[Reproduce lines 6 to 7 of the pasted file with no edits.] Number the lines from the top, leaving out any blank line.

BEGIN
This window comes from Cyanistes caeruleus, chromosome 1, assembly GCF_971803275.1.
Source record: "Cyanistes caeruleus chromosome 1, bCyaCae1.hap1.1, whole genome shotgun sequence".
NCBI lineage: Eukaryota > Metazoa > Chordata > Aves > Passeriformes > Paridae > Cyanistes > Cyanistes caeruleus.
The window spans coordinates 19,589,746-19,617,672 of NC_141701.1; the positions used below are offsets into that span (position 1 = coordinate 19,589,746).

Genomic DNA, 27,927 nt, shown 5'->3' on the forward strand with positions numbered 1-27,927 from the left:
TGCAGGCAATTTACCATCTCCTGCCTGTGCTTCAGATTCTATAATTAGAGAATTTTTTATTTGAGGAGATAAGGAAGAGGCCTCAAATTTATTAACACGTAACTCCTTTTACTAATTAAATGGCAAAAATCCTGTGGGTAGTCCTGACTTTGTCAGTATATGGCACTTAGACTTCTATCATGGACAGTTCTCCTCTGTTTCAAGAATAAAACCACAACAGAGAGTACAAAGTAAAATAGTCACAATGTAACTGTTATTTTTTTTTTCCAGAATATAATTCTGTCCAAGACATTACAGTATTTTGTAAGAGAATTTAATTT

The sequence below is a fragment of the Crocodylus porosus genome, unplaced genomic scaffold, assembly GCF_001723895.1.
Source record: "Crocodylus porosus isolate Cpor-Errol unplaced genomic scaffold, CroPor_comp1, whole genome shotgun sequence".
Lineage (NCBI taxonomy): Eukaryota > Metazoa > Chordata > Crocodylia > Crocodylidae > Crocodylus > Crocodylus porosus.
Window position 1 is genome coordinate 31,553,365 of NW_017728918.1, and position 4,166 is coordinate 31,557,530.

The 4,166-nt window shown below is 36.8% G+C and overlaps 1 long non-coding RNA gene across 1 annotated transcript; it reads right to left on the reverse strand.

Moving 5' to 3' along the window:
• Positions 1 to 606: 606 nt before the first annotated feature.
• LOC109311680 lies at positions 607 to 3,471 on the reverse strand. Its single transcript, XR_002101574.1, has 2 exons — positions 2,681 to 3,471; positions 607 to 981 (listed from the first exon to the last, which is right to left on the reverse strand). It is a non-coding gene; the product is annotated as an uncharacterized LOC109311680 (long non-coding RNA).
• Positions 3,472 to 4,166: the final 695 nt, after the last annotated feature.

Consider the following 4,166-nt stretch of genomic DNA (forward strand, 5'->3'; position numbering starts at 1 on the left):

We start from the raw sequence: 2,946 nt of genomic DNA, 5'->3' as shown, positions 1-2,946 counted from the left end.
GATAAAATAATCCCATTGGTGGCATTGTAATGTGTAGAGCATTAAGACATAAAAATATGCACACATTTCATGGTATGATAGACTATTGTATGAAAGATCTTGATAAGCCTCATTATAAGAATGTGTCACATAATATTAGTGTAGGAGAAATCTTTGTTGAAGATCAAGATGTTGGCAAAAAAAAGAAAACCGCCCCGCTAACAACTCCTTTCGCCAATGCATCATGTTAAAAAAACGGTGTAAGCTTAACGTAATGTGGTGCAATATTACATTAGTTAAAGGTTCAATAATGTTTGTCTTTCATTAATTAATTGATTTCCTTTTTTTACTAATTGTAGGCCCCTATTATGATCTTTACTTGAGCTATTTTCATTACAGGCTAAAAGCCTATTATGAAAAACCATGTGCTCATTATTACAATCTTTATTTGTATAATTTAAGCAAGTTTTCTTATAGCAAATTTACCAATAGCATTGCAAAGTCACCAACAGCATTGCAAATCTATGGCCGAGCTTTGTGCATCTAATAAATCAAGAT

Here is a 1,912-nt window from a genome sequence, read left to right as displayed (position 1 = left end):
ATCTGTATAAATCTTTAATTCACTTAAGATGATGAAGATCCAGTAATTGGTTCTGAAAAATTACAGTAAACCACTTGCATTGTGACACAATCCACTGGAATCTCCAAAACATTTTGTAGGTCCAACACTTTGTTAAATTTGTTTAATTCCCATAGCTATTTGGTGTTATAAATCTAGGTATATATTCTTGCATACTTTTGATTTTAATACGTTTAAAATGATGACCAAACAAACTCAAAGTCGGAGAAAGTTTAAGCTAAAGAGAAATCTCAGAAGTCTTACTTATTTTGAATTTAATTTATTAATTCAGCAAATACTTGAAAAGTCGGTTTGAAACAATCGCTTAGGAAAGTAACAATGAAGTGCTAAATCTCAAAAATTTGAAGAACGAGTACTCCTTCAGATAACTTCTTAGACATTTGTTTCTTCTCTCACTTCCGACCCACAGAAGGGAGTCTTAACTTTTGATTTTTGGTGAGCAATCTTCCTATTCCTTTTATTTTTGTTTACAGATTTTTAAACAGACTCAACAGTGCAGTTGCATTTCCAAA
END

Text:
TGCAGGCAATTTACCATCTCCTGCCTGTGCTTCAGATTCTATAATTAGAGAATTTTTTATTTGAGGAGATAAGGAAGAGGCCTCAAATTTATTAACACGTAACTCCTTTTACTAATTAAATGGCAAAAATCCTGTGGGTAGTCCTGACTTTGTCAGTATATGGCACTTAGACTTCTATCATGGACAGTTCTCCTCTGTTTCAAGAATAAAACCACAACAGAGAGTACAAAGTAAAATAGTCACAATGTAACTGTTATTTTTTTTTTCCAGAATATAATTCTGTCCAAGACATTACAGTATTTTGTAAGAGAATTTAATTT

The sequence below is a fragment of the Crocodylus porosus genome, unplaced genomic scaffold, assembly GCF_001723895.1.